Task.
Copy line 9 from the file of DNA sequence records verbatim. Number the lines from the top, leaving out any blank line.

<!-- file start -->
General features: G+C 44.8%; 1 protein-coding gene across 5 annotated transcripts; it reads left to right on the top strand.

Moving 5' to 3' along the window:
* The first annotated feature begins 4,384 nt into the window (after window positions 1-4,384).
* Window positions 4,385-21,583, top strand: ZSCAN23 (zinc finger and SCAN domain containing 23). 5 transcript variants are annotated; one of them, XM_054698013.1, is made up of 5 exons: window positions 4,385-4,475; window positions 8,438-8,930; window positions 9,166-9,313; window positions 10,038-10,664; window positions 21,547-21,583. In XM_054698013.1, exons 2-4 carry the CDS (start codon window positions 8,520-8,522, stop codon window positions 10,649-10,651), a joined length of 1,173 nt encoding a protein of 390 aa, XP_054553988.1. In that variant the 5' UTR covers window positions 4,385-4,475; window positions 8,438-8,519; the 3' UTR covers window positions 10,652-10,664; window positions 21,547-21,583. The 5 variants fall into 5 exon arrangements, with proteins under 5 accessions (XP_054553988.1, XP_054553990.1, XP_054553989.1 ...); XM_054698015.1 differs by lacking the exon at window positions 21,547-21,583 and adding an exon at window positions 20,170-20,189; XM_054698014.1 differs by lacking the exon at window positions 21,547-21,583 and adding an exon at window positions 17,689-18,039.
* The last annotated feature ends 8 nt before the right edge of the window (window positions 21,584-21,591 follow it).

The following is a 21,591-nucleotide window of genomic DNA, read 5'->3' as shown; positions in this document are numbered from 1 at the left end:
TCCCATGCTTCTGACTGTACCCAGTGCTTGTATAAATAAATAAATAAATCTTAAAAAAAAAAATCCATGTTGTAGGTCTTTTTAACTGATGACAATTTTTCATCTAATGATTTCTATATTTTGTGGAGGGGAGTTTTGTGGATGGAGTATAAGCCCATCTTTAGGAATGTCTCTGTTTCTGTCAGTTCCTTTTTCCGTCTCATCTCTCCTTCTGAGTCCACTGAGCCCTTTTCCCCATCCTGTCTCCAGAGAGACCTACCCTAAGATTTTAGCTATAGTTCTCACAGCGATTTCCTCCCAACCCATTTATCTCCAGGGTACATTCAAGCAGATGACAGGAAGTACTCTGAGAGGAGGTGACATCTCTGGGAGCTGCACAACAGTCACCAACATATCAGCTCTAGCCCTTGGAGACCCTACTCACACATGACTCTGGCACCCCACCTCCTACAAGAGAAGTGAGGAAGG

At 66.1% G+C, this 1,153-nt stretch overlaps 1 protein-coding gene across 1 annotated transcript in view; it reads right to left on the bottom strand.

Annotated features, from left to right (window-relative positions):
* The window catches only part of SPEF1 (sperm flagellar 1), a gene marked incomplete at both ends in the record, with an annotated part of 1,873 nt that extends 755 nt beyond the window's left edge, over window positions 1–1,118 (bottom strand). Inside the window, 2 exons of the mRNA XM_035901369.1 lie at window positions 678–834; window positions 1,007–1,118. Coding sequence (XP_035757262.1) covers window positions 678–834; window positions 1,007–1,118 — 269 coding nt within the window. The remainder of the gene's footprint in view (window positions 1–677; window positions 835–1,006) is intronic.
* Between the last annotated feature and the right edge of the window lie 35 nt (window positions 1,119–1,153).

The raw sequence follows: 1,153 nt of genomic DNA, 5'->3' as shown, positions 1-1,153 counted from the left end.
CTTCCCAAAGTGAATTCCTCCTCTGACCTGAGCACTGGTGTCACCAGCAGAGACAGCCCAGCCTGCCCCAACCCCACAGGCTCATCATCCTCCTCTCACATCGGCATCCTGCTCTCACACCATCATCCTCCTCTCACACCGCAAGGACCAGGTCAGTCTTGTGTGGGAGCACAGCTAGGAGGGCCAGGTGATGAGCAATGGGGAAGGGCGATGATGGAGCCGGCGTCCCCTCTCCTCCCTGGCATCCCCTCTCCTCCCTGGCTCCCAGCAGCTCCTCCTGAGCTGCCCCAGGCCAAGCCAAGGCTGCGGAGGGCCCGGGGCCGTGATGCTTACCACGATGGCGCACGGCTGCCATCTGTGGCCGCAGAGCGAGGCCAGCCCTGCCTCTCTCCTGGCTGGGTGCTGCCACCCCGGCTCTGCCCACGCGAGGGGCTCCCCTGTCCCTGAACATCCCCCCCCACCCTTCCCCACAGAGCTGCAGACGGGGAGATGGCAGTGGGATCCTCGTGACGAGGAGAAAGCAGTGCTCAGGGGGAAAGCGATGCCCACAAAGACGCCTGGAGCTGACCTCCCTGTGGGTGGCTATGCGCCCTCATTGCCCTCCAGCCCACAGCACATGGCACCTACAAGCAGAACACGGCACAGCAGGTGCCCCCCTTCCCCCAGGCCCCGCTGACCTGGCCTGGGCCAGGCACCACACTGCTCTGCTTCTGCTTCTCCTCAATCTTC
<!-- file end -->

Annotated features, from left to right (window-relative positions):